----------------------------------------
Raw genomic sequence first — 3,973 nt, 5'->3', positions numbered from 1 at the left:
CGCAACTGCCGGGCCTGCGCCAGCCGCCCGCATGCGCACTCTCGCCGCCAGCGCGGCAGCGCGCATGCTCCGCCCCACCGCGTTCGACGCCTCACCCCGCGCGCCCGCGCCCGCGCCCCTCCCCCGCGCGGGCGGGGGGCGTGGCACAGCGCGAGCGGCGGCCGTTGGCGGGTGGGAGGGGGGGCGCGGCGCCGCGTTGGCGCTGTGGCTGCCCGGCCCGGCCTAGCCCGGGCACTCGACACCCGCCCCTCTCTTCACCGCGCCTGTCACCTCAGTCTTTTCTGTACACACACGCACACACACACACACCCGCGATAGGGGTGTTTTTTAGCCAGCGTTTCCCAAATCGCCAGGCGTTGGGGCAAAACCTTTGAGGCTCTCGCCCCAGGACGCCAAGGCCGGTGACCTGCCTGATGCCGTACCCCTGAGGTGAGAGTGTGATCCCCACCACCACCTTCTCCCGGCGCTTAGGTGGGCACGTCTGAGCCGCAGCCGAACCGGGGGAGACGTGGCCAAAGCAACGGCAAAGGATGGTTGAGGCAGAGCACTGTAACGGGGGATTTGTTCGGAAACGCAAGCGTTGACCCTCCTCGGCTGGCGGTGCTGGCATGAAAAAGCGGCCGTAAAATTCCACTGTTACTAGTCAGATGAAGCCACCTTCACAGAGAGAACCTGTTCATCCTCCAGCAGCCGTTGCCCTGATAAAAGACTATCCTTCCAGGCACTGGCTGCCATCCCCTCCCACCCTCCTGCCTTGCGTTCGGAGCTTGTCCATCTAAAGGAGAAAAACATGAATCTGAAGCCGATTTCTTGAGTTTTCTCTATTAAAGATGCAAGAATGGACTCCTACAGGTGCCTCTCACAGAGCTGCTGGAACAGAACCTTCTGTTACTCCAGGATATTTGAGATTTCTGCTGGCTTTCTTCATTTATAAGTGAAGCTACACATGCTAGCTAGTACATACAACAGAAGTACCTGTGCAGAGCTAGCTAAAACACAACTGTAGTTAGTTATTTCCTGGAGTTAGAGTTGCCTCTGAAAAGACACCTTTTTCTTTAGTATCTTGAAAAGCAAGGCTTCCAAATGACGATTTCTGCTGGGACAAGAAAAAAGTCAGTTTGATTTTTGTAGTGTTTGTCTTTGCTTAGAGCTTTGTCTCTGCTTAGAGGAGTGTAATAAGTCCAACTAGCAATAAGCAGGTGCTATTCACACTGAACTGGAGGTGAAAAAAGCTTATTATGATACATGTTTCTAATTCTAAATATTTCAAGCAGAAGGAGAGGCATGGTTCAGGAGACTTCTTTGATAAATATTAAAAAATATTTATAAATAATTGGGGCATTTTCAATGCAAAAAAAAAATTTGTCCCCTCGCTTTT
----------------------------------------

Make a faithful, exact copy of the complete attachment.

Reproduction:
Raw genomic sequence first — 3,973 nt, 5'->3', positions numbered from 1 at the left:
CGCAACTGCCGGGCCTGCGCCAGCCGCCCGCATGCGCACTCTCGCCGCCAGCGCGGCAGCGCGCATGCTCCGCCCCACCGCGTTCGACGCCTCACCCCGCGCGCCCGCGCCCGCGCCCCTCCCCCGCGCGGGCGGGGGGCGTGGCACAGCGCGAGCGGCGGCCGTTGGCGGGTGGGAGGGGGGGCGCGGCGCCGCGTTGGCGCTGTGGCTGCCCGGCCCGGCCTAGCCCGGGCACTCGACACCCGCCCCTCTCTTCACCGCGCCTGTCACCTCAGTCTTTTCTGTACACACACGCACACACACACACACCCGCGATAGGGGTGTTTTTTAGCCAGCGTTTCCCAAATCGCCAGGCGTTGGGGCAAAACCTTTGAGGCTCTCGCCCCAGGACGCCAAGGCCGGTGACCTGCCTGATGCCGTACCCCTGAGGTGAGAGTGTGATCCCCACCACCACCTTCTCCCGGCGCTTAGGTGGGCACGTCTGAGCCGCAGCCGAACCGGGGGAGACGTGGCCAAAGCAACGGCAAAGGATGGTTGAGGCAGAGCACTGTAACGGGGGATTTGTTCGGAAACGCAAGCGTTGACCCTCCTCGGCTGGCGGTGCTGGCATGAAAAAGCGGCCGTAAAATTCCACTGTTACTAGTCAGATGAAGCCACCTTCACAGAGAGAACCTGTTCATCCTCCAGCAGCCGTTGCCCTGATAAAAGACTATCCTTCCAGGCACTGGCTGCCATCCCCTCCCACCCTCCTGCCTTGCGTTCGGAGCTTGTCCATCTAAAGGAGAAAAACATGAATCTGAAGCCGATTTCTTGAGTTTTCTCTATTAAAGATGCAAGAATGGACTCCTACAGGTGCCTCTCACAGAGCTGCTGGAACAGAACCTTCTGTTACTCCAGGATATTTGAGATTTCTGCTGGCTTTCTTCATTTATAAGTGAAGCTACACATGCTAGCTAGTACATACAACAGAAGTACCTGTGCAGAGCTAGCTAAAACACAACTGTAGTTAGTTATTTCCTGGAGTTAGAGTTGCCTCTGAAAAGACACCTTTTTCTTTAGTATCTTGAAAAGCAAGGCTTCCAAATGACGATTTCTGCTGGGACAAGAAAAAAGTCAGTTTGATTTTTGTAGTGTTTGTCTTTGCTTAGAGCTTTGTCTCTGCTTAGAGGAGTGTAATAAGTCCAACTAGCAATAAGCAGGTGCTATTCACACTGAACTGGAGGTGAAAAAAGCTTATTATGATACATGTTTCTAATTCTAAATATTTCAAGCAGAAGGAGAGGCATGGTTCAGGAGACTTCTTTGATAAATATTAAAAAATATTTATAAATAATTGGGGCATTTTCAATGCAAAAAAAAAATTTGTCCCCTCGCTTTT